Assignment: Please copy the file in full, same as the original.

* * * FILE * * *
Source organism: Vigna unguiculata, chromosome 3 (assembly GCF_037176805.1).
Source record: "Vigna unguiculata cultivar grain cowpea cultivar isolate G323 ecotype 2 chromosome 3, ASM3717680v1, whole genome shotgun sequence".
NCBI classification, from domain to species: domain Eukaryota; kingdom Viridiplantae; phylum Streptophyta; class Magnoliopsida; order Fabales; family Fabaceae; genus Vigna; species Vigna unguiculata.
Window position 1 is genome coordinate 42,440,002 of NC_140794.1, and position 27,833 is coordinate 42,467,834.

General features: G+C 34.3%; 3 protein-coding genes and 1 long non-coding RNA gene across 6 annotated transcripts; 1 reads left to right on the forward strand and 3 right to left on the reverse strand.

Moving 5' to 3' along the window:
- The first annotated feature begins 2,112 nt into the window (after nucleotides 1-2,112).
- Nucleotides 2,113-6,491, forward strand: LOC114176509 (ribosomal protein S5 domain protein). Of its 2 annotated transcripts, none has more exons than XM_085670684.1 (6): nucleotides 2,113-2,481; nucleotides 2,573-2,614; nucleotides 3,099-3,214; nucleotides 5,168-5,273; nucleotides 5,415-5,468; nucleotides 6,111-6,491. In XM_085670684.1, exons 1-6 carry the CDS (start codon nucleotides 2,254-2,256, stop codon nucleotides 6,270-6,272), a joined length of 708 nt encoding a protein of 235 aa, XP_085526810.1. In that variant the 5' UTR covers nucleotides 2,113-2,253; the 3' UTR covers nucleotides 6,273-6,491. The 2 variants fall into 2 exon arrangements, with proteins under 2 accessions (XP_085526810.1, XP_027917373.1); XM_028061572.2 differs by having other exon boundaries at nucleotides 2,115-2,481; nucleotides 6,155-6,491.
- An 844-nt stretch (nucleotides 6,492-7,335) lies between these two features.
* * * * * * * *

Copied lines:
Source organism: Vigna unguiculata, chromosome 3 (assembly GCF_037176805.1).
Source record: "Vigna unguiculata cultivar grain cowpea cultivar isolate G323 ecotype 2 chromosome 3, ASM3717680v1, whole genome shotgun sequence".
NCBI classification, from domain to species: domain Eukaryota; kingdom Viridiplantae; phylum Streptophyta; class Magnoliopsida; order Fabales; family Fabaceae; genus Vigna; species Vigna unguiculata.
Window position 1 is genome coordinate 42,440,002 of NC_140794.1, and position 27,833 is coordinate 42,467,834.

General features: G+C 34.3%; 3 protein-coding genes and 1 long non-coding RNA gene across 6 annotated transcripts; 1 reads left to right on the forward strand and 3 right to left on the reverse strand.

Moving 5' to 3' along the window:
- The first annotated feature begins 2,112 nt into the window (after nucleotides 1-2,112).
- Nucleotides 2,113-6,491, forward strand: LOC114176509 (ribosomal protein S5 domain protein). Of its 2 annotated transcripts, none has more exons than XM_085670684.1 (6): nucleotides 2,113-2,481; nucleotides 2,573-2,614; nucleotides 3,099-3,214; nucleotides 5,168-5,273; nucleotides 5,415-5,468; nucleotides 6,111-6,491. In XM_085670684.1, exons 1-6 carry the CDS (start codon nucleotides 2,254-2,256, stop codon nucleotides 6,270-6,272), a joined length of 708 nt encoding a protein of 235 aa, XP_085526810.1. In that variant the 5' UTR covers nucleotides 2,113-2,253; the 3' UTR covers nucleotides 6,273-6,491. The 2 variants fall into 2 exon arrangements, with proteins under 2 accessions (XP_085526810.1, XP_027917373.1); XM_028061572.2 differs by having other exon boundaries at nucleotides 2,115-2,481; nucleotides 6,155-6,491.
- An 844-nt stretch (nucleotides 6,492-7,335) lies between these two features.